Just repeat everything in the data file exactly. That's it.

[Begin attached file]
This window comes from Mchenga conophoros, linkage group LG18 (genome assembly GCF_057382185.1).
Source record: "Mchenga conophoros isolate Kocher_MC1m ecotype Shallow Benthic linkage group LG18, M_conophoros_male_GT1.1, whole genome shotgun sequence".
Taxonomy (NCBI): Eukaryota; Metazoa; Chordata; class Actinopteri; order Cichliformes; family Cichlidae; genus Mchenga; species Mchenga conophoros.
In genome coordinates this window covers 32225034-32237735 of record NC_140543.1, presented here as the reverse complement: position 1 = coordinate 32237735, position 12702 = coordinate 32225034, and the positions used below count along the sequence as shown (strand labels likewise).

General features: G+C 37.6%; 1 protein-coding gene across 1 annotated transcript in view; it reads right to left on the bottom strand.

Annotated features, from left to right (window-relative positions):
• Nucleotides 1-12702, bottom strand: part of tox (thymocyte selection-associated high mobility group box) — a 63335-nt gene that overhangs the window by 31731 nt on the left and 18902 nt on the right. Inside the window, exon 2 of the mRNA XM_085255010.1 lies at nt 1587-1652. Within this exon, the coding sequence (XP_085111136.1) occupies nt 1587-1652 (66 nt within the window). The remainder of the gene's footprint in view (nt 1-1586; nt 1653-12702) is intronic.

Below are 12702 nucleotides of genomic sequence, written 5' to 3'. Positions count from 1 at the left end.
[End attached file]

This window comes from Mchenga conophoros, linkage group LG18 (genome assembly GCF_057382185.1).
Source record: "Mchenga conophoros isolate Kocher_MC1m ecotype Shallow Benthic linkage group LG18, M_conophoros_male_GT1.1, whole genome shotgun sequence".
Taxonomy (NCBI): Eukaryota; Metazoa; Chordata; class Actinopteri; order Cichliformes; family Cichlidae; genus Mchenga; species Mchenga conophoros.
In genome coordinates this window covers 32225034-32237735 of record NC_140543.1, presented here as the reverse complement: position 1 = coordinate 32237735, position 12702 = coordinate 32225034, and the positions used below count along the sequence as shown (strand labels likewise).

General features: G+C 37.6%; 1 protein-coding gene across 1 annotated transcript in view; it reads right to left on the bottom strand.

Annotated features, from left to right (window-relative positions):
• Nucleotides 1-12702, bottom strand: part of tox (thymocyte selection-associated high mobility group box) — a 63335-nt gene that overhangs the window by 31731 nt on the left and 18902 nt on the right. Inside the window, exon 2 of the mRNA XM_085255010.1 lies at nt 1587-1652. Within this exon, the coding sequence (XP_085111136.1) occupies nt 1587-1652 (66 nt within the window). The remainder of the gene's footprint in view (nt 1-1586; nt 1653-12702) is intronic.

Below are 12702 nucleotides of genomic sequence, written 5' to 3'. Positions count from 1 at the left end.